Or you may wish to read this blog post on Multi-Generational VolunTourism which also includes some discussion on Family VolunTourism, again with Kyle McCarthy.

These should provide you with good starting points to assist you in your quest.

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Thank you, Anne, for your email.

Yes, I realize that it must be frustrating to come to a website that doesn’t show pricing on the homepage. Truth is, though, that VolunTourism.org doesn’t offer trips. The website is meant to serve as an educational venue to assist you in making a decision whether you even wish to embark on a voluntour or not.

However, we do realize that the nature of VolunTourism has changed over the years and are now contemplating how to serve those who actually want to take a trip and book a trip through VolunTourism.org. We hope to discover how best to do this in 2011 to alleviate any frustration for those who may be searching for trips and to assist trip providers in connecting with those who are more than ready to embark on these journeys. It is definitely on the “To Do” list and we appreciate you sharing your interest.

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"18 and 85 - - Cleaning Walls At Machu Picchu" Copyright © Conservation VIP, All Rights Reserved

Dear Chenghua,

Thank you for your email. It is always a pleasure to hear from those in East Asia, particularly since voluntourism is catching on in your part of the world.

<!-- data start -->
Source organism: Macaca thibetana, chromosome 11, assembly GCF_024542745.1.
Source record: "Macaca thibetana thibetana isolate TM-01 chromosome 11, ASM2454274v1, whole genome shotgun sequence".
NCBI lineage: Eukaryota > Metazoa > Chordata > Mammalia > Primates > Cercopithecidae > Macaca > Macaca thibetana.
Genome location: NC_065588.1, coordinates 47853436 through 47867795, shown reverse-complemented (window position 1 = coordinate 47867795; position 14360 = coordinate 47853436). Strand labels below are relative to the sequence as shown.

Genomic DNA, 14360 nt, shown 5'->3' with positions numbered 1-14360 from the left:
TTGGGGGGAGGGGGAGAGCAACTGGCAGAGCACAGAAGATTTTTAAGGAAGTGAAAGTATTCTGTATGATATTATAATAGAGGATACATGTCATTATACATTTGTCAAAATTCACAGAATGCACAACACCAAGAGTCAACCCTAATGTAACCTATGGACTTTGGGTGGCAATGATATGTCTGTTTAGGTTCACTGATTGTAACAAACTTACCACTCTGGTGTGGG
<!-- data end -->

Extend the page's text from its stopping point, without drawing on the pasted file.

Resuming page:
Students have a unique skill which they bring to any voluntourism experience – their ever-growing capacity to utilize the internet, social media, and mobile, hand-held devices. This is one thing that is rarely discussed yet is essential to any voluntourism organization. So, for those students who are particularly savvy with technology, look for opportunities to share that knowledge and assist NGOs in developing their own capacity to utilize these tools.

As for other tips, consider options that allow for cross-generational exposure, such as the one depicted here. Students connecting with older adults is an incredible experience for both the students and the adults. Likewise, I suggest looking at organizations which cater, specifically, to students. One that offers a unique model, and which also focuses on service & travel experiences as a part of leadership development, is Students Today Leaders Forever. I think any student could benefit from seeing what this organization has done and is doing to motivate young people to engage, really engage, in civil society.

As for coming to Taiwan, I have not connected with any students who have traveled there for voluntourism purposes. I am sure that there are some who have done so, but I have not connected with them personally.

In terms of how to best prepare for a voluntour to east Asia, I think the primary point would be one of cultural integration. For students from the West, this transition will take a bit of time. Therefore, I would definitely suggest making sure that your voluntourism program provides ample opportunity to engage in touristic activities prior to your voluntary service experience. Long-haul destinations, of any kind, should offer adequate opportunity to connect with the culture and heritage of the space through visits to museums, cultural centers, historic landmarks & national treasures, etc. This, in turn, will give greater context to the service portion of the trip and enable the student to have a better understanding of the people with whom they will be working during the volunteer portion of their journey.